Another factor affecting quality is the ability to control quality. An agency or an end client will have limited resources to do so. It seems apparent to me that an end client or an agency will not always have people who can thoroughly and reliably check the quality of every translation, comparing it to the original. This would require copious linguistic knowledge in many languages and specialized knowledge about whatever the subject matter. And there needs to be quality control of the quality control itself.

On the other hand, incompetent quality control can have the opposite effect. Two or three times in my career, an editor has been unduly harsh in his or her criticism of my work. For instance, one time an editor made extensive changes to my text that overwhelmingly consisted of synonyms of the terminology that I had used simply because he or she was not familiar with my correct terminology. In a couple of cases, the editor actually added errors. I pointed out the new errors to my client but, since I did not want to be a bad sport, I did not make a big deal of the overzealous editing. That was a bad call on my part, since this severe critique of my work seemed to drastically lower me in the esteem of the agency in question. They subsequently offered me less work and less attractive work.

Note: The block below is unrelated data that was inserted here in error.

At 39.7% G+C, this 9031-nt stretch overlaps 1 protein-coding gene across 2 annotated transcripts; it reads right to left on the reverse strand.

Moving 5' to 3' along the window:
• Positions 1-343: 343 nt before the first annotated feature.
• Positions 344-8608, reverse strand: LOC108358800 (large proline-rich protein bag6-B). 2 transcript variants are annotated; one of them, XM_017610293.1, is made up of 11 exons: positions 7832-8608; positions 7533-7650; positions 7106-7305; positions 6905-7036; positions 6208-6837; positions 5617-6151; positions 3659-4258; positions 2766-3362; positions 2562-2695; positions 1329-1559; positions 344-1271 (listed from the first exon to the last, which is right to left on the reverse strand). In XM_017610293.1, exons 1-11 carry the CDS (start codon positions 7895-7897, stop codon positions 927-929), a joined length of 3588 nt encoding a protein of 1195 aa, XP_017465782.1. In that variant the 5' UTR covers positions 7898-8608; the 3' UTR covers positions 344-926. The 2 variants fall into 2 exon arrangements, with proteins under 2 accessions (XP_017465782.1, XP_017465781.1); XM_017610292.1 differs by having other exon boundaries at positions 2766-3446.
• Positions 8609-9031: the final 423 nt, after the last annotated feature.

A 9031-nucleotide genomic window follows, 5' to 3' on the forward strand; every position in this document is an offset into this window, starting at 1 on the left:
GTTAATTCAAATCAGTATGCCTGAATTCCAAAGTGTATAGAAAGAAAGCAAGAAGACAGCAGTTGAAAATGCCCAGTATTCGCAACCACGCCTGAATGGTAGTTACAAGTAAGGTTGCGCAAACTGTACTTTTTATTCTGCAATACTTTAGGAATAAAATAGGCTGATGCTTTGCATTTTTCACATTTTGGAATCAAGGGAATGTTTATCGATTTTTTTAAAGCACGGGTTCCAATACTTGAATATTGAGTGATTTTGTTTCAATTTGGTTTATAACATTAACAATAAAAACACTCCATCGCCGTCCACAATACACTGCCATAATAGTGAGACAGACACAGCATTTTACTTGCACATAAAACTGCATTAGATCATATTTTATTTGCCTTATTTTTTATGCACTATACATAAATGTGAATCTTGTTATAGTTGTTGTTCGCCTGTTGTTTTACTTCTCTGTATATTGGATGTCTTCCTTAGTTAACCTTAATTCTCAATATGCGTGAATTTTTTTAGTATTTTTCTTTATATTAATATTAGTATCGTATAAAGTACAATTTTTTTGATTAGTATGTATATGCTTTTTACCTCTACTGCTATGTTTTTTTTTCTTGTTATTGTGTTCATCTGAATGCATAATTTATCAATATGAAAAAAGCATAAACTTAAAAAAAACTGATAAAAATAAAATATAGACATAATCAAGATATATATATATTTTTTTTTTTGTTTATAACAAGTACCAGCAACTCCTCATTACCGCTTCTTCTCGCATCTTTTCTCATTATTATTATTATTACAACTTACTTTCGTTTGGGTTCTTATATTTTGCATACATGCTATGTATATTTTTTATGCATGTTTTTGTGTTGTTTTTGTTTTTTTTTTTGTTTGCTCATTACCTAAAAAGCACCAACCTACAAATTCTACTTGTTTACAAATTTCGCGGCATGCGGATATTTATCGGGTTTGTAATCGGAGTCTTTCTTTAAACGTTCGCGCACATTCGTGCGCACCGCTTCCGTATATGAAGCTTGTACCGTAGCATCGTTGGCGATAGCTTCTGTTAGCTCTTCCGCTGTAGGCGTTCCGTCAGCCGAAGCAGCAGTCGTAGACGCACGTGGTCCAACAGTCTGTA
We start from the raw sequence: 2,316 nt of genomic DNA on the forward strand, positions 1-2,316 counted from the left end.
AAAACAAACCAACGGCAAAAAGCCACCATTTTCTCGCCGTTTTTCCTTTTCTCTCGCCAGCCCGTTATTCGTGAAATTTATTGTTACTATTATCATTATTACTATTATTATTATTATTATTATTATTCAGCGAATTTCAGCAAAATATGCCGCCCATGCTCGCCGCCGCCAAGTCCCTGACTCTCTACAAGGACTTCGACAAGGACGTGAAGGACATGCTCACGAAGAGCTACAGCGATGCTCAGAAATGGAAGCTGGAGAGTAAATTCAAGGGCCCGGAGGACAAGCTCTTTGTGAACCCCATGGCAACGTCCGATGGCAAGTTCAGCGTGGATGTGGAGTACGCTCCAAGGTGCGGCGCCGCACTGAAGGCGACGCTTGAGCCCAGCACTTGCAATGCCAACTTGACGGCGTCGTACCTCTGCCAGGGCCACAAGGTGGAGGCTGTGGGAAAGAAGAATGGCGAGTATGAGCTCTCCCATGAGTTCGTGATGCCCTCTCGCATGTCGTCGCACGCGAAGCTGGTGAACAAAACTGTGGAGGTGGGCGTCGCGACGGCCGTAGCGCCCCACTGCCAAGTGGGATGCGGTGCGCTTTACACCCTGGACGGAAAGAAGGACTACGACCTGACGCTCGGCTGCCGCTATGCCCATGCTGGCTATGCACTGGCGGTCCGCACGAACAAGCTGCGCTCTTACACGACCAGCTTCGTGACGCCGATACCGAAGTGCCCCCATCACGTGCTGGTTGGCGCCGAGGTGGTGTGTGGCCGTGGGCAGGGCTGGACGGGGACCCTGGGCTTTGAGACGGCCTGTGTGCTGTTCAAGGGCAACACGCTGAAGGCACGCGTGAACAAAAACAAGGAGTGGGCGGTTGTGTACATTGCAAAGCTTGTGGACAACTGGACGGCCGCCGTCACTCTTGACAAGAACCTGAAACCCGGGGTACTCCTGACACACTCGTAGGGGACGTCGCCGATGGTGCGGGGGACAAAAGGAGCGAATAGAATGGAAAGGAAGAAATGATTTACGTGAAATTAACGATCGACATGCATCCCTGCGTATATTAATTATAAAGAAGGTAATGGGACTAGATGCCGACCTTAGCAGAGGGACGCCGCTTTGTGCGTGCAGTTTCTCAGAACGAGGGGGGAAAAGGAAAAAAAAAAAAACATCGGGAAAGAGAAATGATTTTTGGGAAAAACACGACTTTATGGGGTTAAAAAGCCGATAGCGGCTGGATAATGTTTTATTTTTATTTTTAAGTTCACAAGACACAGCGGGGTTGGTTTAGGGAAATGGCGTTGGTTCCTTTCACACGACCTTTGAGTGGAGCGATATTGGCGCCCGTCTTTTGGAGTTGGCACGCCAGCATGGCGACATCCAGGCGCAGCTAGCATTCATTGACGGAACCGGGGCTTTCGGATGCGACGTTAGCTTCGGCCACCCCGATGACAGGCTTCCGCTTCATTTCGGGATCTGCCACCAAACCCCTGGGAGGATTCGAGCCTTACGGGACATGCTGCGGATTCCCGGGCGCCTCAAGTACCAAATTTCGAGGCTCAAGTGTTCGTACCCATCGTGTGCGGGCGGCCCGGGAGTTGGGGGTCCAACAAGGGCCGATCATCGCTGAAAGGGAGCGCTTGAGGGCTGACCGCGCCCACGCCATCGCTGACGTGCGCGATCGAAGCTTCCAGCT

So I would say that the industry is not structured in such a way that quality will prevail. In fact, I would say that the payment translators and interpreters receive will be determined less by the quality of their work than by the lowest rate of pay that the market will bear while guaranteeing a tolerable level of quality and quantity of translations.

In conclusion

I do not doubt the merits of the claims about the importance of marketing, social media, using new technologies, etc. But I think we should not lose sight of the big picture, the structural factors that make or break success. My hope is that dialogue and debate about every factor of success will foster access to and expansion of the relatively small segment of the market that does pay very well. Also, translators and interpreters should take heart and be less hard on themselves. It probably is not your fault if you are not rich. We are entrepreneurs. According to the Bureau of Labor Statistics, about 44 percent of all new businesses survive beyond four years.[i] Staying in business for four years is already a major achievement.

Paradoxically, the fact remains that society needs us more and more. The importance of our role grows by the day. I personally find it exciting to be part of this dramatically changing landscape. I hope that the New York Circle of Translators and other professional associations can be the agents of change for the better.

[i] Knaup, Amy E. “Characteristics of Survival: Longevity of Business Establishments in the Business Employment Dynamics Data,” Bureau of Labor Statistics, 2004. Available at Consulted on April 6, 2012. 

Leonard Morin is a translator and interpreter. He is currently President of the New York Circle of Translators. He can be reached at

A previous version of this article appeared in the Spring 2012 issue of The Gotham Translator.

Recommended citation format:
Leonard MORIN. "Market inefficiencies in the language services sector". April 8, 2013. Accessed July 10, 2020. <>.